In fact, most of the sightseeing you’ll be doing is from your window as you make your way down the freeway. Since you’ll be delivering loads in a timely manner, there probably won’t be too much time to check out landmarks or explore downtown areas. Plus, you can’t really take a semi truck into tourist areas like the Grand Canyon anyway. The bottom line? Commercial truck driving is adventurous, unpredictable, and rewarding, but it is not a vacation.

Some people considering a career in commercial truck driving assume it will be similar to traditional jobs where you go to work in the morning and come home in the evening. Unfortunately, this is not always the case. Truck drivers spend hours on the road and can be gone for days or sometimes even weeks at a time. When drivers do get to go home, their home time is often limited to two days due to the high demand in the industry.

With that being said, it is important to remember that truck driving is not a 9-to-5 or Monday-to-Friday job. It is often more like a lifestyle. Not only can you be on the road for days at a time, but you must also be prepared for unexpected events, such as inclement weather or shipping delays, that can extend your time on the road. Being away from family quite often is something to keep in mind if you are choosing this career path.

Commercial Driver License Requirement for Truck Drivers

In order to become a truck driver, you must get your commercial driver’s license (CDL). Sounds simple, right? Well, it’s actually a little more complicated. In order to get your CDL, you must go to a truck driving school or community college. This training takes about seven weeks on average but can take as long as six months, depending on the school you choose. Not only will you have to take and pass courses and a driving test, but this doesn’t come for free.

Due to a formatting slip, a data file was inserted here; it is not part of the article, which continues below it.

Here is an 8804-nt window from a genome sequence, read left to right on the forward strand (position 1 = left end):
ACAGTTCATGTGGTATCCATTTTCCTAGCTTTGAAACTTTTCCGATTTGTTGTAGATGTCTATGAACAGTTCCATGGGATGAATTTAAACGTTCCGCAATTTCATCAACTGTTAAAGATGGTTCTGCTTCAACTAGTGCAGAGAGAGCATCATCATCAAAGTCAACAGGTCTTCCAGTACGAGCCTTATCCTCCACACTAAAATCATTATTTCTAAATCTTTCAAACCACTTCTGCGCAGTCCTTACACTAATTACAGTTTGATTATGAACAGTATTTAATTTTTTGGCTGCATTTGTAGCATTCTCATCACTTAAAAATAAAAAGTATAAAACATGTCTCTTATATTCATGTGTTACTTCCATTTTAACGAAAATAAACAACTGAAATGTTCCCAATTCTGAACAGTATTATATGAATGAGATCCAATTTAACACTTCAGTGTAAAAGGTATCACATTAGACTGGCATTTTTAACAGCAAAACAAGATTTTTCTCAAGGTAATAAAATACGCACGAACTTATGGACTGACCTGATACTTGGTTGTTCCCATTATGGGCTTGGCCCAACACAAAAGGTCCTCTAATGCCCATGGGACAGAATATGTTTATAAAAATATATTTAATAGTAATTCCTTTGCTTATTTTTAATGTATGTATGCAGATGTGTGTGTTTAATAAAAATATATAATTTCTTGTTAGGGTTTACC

Unfortunately, getting your CDL can be a bit costly. Most schools will charge an application fee and a skills test fee on top of the costs of the actual courses and training. Truck driving school can cost anywhere from $3,500 to $9,000 on average.

However, some trucking companies offer paid CDL programs, apprenticeships, or tuition reimbursement. The total cost will depend on the truck driving school you choose and whether it is public or private, with private schools being more costly. 

Real Tough Conditions for Truck Driving

With all of that being said, there is a common misconception that anyone can be a truck driver. This is partially true: Anyone can become a truck driver with proper training. However, truck driving is not for everyone. If you are not willing to put in hard work, obey road laws, adhere to rules and regulations, and be committed to handling freight safely and efficiently, then trucking probably isn’t for you. 

Additionally, some people think that being a truck driver is easy. Most truck drivers would probably laugh at this statement! Being a commercial truck driver is far from easy. It is not as simple as getting your driver’s license, and truck drivers do a lot more than just sitting in a truck and driving.

They are constantly on the move, transporting, loading, and unloading freight, and making sure to do it in a timely manner. Truck driving requires sitting for long periods of time, which can lead to issues including back pain and other muscle problems. Plus, they have to have a pristine driving record!

Join BW Mitchum as a Truck Driver

In our last post, we talked about how to start a career as a commercial truck driver. There are a few important things you should know about the process so that you can get started on the right foot. This includes getting a commercial driver’s license (CDL), taking an exam, and more. If you are interested in getting started with your career as a commercial truck driver, we encourage you to check out our last post!